One of the largest national parks in India, the Periyar Wildlife Sanctuary (also known as the Periyar Tiger Reserve) occupies 925 square kilometres of the Cardamom Hills region of the Western Ghats. The majority of its visitors come in the hope of seeing wild elephants – or even a rare glimpse of a tiger – grazing the shores of the reservoir at the heart of the reserve. Daily safari boats ferry day-trippers around this sprawling, labyrinthine lake, where sightings are most likely at the height of the dry season in April. However, for the rest of the year, wildlife is less abundant than you might expect given Periyar’s overwhelming popularity.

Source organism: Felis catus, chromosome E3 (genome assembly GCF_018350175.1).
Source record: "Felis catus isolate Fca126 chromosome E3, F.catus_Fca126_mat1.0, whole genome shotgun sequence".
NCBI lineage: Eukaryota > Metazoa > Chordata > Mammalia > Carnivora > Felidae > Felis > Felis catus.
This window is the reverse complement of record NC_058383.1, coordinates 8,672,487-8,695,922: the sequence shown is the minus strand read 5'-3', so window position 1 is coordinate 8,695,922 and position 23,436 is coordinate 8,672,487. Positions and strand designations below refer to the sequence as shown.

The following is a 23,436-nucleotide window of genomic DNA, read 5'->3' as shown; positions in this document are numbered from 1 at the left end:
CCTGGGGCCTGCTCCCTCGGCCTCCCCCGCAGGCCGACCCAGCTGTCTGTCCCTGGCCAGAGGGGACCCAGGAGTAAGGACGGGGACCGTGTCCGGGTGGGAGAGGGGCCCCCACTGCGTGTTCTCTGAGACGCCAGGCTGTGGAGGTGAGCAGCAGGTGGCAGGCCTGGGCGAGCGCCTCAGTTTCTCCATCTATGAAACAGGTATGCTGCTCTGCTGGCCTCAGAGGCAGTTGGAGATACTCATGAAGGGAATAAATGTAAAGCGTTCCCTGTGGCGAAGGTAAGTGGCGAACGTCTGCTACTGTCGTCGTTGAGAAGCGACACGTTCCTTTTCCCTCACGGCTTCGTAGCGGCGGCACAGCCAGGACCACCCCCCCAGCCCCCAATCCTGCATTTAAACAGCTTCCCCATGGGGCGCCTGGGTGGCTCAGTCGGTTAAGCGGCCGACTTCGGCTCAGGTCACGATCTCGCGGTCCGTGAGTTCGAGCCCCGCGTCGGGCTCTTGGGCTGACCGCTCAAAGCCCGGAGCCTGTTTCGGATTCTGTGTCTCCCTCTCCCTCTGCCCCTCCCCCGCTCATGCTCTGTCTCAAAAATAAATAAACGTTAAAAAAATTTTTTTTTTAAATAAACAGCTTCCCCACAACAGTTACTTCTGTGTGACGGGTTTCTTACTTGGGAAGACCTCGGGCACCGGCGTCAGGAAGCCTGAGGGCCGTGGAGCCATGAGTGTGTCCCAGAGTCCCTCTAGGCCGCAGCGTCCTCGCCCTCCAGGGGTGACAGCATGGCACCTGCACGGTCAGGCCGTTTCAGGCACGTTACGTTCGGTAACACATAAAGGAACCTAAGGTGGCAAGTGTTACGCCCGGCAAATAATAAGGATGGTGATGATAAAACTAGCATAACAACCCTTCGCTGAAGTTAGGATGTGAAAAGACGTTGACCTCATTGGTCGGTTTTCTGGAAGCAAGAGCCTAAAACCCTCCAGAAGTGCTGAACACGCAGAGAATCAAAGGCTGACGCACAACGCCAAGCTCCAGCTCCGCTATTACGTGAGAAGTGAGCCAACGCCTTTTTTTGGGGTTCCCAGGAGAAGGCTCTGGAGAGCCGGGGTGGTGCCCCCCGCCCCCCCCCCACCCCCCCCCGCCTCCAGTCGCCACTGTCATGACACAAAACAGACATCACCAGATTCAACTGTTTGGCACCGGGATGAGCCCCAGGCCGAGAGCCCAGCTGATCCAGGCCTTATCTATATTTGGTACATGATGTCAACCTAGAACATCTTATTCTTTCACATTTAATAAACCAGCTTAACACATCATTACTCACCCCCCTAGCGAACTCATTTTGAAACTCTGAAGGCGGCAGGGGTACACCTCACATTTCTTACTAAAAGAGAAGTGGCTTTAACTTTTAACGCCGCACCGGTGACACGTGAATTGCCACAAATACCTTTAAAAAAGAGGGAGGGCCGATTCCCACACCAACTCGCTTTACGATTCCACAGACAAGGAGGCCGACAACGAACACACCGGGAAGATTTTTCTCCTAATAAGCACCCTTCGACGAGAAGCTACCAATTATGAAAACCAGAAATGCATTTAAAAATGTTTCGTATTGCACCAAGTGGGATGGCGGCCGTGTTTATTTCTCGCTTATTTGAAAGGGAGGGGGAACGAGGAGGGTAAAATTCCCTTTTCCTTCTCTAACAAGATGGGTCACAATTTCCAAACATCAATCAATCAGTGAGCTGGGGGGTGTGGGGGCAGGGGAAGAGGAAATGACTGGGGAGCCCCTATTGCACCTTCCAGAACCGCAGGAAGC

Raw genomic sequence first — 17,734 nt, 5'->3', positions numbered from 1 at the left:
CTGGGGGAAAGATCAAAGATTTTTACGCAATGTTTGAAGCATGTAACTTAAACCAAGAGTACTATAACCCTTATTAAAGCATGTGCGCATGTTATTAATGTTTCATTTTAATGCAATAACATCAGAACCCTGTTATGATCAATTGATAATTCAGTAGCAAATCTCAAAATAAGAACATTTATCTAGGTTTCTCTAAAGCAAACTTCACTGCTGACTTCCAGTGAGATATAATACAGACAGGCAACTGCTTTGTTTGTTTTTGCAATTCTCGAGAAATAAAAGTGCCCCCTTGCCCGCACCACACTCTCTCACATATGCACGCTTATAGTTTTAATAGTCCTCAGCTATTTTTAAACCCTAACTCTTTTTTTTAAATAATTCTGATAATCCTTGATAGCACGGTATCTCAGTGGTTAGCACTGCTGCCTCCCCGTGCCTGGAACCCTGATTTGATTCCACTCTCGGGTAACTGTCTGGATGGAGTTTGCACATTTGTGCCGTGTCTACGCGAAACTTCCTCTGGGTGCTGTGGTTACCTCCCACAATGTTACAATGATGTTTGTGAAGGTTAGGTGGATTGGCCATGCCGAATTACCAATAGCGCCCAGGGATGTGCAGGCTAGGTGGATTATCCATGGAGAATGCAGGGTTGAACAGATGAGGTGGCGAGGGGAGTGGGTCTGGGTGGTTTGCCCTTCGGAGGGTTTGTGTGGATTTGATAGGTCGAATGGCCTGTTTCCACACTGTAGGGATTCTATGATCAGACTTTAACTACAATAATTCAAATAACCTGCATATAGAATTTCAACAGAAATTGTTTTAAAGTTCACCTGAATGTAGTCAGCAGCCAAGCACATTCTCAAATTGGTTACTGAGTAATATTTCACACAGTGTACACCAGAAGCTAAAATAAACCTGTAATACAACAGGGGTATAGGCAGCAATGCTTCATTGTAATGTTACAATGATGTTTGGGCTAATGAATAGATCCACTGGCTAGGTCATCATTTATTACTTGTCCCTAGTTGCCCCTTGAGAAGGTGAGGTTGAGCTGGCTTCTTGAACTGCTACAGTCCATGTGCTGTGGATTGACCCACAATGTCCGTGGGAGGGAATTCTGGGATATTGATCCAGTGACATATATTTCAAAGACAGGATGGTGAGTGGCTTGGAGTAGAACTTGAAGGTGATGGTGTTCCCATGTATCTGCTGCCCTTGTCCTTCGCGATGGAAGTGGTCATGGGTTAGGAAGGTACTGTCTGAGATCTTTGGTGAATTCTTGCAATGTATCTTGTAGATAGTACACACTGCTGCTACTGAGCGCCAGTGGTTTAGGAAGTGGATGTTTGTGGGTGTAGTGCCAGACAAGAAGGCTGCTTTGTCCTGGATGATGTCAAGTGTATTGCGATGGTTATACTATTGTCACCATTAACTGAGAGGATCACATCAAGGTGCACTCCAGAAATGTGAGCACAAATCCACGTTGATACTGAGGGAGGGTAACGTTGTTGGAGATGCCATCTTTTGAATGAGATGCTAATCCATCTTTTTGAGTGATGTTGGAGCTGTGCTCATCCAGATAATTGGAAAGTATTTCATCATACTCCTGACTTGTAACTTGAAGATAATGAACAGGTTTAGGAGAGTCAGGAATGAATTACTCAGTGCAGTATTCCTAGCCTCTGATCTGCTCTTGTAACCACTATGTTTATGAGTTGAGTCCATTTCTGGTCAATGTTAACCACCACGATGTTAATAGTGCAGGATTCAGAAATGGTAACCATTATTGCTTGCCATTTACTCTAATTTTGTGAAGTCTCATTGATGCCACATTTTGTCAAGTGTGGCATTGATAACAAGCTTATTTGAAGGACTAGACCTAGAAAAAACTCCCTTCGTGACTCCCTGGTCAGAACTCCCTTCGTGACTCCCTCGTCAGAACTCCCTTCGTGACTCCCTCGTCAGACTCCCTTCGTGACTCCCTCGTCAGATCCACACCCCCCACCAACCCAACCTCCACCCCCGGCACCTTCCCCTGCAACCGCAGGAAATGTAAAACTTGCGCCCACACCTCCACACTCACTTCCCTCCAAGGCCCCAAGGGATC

Just a few hours by road from the Keralan coastal cities, and Madurai in Tamil Nadu, Periyar ranks among India’s busiest reserves, attracting thousands of visitors over holiday periods. The park’s ageing infrastructure, however, has struggled to cope with the recent upsurge in numbers. Just how overburdened facilities had become was horribly revealed in September 2009 when an excursion boat capsized on the lake, killing 45 tourists. Since that Thekkady disaster, strict restrictions have been imposed, but the lake safari experience hasn’t improved; most foreign visitors leave disappointed, not merely with the park, but also its heavily commercialized surroundings and apparent paucity of wildlife.

 

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